We propose to systematically diagnose predictability and skill on subseasonal time scales (14-60 days) of all North American Multi-Model Ensemble (NMME) models, and to develop a statistically informed protocol for generating multi-model, subseasonal predictions. The statistical methodology for these goals has been developed in previous research but not yet applied systematically to subseasonal forecasts. We will diagnose predictability and skill of all NMME models using the same objective criteria for all relevant lead times, target days, and models. Since predictability is a necessary condition for skill, this diagnosis will help forecasters decide when and where NMME forecast can be utilized beyond 14 days. We will rigorously identify significant differences in predictability and skill, which will help forecasters understand when and where model forecasts may be misleading due to unrealistically large signals or unrealistically small noises. We will rigorously assess whether the skill of a combination of subseasonal forecasts is significantly greater than that of a single forecast. This diagnosis will provide guidance on multi-model forecast protocols, especially whether resources should be spread across multiple models or concentrated on a single good model. We will objectively decide the number of lags that can be included in a lagged ensemble sub-seasonal forecast. This diagnosis will provide guidance on whether initialization on 5-day intervals is frequent enough to provide useful lagged ensembles. We will determine whether multi-model forecasts with different initialization frequencies can be combined to enhance skill; e.g., determine whether a forecast initialized every 5 days can be usefully combined with a forecast initialized every day. We will test whether forecasts capture linear impacts of the MJO, and if not, provide correction algorithms. Such corrections will allow forecasters to recognize shortcomings of the forecast during certain phases of the MJO. We will apply LASSO to combine forecasts to produce a single forecast with superior skill. LASSO has the attractive property of setting weights identically to zero, and therefore provides a natural way to identify models in a multi-model ensemble that should be dropped for that target day and lead time. The resulting LASSO multi-model regression will give predictions with optimized skill, and information regarding the models assigned to zero weight will help forecasters understand the relative performance of models.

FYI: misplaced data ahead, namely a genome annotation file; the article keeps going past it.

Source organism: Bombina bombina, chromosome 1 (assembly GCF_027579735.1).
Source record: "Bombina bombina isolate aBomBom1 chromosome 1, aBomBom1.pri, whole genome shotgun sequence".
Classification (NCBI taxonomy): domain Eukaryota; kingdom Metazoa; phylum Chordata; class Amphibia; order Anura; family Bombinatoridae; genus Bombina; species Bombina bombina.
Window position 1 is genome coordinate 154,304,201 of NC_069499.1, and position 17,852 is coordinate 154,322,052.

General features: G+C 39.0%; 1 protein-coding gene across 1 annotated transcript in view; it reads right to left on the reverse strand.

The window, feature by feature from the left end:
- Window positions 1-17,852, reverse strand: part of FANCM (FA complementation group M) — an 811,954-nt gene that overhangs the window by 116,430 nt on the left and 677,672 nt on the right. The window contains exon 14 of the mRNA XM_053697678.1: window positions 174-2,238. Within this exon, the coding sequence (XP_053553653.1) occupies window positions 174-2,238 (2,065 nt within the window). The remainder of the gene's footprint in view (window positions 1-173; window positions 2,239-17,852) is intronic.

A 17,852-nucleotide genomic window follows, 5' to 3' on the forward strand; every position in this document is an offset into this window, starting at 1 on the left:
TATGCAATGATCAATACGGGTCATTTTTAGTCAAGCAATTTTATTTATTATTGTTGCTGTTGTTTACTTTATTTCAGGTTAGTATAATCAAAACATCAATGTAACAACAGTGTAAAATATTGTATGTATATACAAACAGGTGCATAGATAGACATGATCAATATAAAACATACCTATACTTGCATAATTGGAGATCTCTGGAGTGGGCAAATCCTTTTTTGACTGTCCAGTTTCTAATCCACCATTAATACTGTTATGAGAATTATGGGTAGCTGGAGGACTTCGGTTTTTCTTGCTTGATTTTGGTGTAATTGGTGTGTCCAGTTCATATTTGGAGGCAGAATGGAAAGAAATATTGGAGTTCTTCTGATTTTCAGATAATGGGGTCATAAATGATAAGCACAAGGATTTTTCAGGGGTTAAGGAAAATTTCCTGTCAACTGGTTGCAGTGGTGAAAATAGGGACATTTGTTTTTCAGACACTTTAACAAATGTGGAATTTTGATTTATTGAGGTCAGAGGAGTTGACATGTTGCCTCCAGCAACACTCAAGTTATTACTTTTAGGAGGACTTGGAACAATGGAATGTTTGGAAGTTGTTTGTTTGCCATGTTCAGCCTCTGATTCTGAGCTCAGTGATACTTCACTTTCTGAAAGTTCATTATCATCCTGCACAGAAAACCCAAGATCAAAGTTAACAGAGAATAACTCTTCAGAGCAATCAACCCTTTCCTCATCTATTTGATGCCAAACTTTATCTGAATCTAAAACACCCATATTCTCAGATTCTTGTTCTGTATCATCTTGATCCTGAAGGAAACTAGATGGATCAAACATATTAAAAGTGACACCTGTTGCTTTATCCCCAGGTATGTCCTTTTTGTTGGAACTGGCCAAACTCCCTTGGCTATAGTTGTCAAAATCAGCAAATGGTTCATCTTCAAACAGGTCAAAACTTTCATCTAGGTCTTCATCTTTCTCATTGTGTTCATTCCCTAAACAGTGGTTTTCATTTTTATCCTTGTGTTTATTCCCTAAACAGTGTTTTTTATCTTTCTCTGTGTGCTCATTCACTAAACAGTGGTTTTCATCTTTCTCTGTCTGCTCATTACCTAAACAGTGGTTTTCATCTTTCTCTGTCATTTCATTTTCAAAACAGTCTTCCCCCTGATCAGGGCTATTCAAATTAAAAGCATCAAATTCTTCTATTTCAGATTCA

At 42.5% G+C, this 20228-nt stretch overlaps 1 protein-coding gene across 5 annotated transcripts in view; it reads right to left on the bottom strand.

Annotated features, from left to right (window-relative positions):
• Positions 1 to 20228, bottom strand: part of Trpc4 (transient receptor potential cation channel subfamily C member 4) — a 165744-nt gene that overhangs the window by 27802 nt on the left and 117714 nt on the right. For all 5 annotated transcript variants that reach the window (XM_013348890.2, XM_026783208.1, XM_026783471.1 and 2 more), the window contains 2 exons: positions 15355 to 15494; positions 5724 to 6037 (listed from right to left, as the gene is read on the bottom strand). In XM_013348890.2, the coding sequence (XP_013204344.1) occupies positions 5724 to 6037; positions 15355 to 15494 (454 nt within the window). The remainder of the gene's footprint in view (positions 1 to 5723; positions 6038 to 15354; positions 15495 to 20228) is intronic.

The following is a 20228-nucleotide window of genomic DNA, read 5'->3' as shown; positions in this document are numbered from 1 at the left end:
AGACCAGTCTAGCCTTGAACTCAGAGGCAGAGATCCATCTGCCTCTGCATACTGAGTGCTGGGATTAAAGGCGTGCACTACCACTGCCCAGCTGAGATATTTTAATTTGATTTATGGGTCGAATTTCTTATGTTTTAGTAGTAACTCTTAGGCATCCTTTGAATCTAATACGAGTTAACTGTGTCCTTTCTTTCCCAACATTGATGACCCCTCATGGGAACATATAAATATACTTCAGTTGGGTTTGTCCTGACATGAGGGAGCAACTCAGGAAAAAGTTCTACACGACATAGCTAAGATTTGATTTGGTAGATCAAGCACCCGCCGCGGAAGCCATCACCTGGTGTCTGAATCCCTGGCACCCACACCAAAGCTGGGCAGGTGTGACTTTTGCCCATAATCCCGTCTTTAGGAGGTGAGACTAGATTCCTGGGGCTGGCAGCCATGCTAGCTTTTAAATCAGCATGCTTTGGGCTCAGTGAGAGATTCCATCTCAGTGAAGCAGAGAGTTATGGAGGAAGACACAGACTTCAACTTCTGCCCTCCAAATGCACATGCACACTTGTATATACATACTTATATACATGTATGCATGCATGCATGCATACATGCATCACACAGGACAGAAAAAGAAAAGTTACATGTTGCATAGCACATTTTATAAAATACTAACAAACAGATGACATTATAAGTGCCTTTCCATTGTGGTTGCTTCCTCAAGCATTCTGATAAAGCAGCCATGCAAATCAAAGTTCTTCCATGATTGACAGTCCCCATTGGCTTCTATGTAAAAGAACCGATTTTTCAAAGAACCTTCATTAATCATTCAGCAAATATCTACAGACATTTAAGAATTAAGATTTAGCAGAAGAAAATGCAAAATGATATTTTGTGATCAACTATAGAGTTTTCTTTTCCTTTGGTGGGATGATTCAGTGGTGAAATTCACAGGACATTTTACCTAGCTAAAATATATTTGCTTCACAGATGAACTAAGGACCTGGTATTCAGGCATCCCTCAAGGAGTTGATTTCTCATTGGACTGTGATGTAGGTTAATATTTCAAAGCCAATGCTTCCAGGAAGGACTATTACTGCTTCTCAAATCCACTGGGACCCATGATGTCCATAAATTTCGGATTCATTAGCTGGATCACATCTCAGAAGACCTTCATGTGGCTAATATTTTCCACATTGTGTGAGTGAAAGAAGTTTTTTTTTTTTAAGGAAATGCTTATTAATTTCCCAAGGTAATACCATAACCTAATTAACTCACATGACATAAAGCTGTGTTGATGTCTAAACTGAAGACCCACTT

The proposed research responds directly to the MAPP-CTB program call “to improve operational systems for climate prediction” and to NOAA’s long term goal in Climate Adaptation and Mitigation “to produce accurate predictions” and “inform decision making” by establishing a rigorous basis for skillful subseasonal prediction.